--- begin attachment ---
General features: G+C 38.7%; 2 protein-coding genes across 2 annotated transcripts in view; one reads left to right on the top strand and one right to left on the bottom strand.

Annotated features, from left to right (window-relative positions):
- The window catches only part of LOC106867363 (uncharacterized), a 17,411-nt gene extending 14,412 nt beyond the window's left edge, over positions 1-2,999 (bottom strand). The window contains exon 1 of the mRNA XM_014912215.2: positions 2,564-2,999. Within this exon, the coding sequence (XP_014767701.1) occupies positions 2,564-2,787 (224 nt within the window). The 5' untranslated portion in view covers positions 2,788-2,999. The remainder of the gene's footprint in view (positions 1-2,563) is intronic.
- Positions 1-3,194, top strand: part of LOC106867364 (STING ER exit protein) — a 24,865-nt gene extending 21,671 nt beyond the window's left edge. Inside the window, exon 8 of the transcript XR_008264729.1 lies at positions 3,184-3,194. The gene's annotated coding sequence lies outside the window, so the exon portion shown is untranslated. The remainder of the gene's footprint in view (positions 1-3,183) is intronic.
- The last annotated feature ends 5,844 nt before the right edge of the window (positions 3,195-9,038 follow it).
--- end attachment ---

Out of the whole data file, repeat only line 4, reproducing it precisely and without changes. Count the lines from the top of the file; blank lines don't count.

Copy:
- Positions 1-3,194, top strand: part of LOC106867364 (STING ER exit protein) — a 24,865-nt gene extending 21,671 nt beyond the window's left edge. Inside the window, exon 8 of the transcript XR_008264729.1 lies at positions 3,184-3,194. The gene's annotated coding sequence lies outside the window, so the exon portion shown is untranslated. The remainder of the gene's footprint in view (positions 1-3,183) is intronic.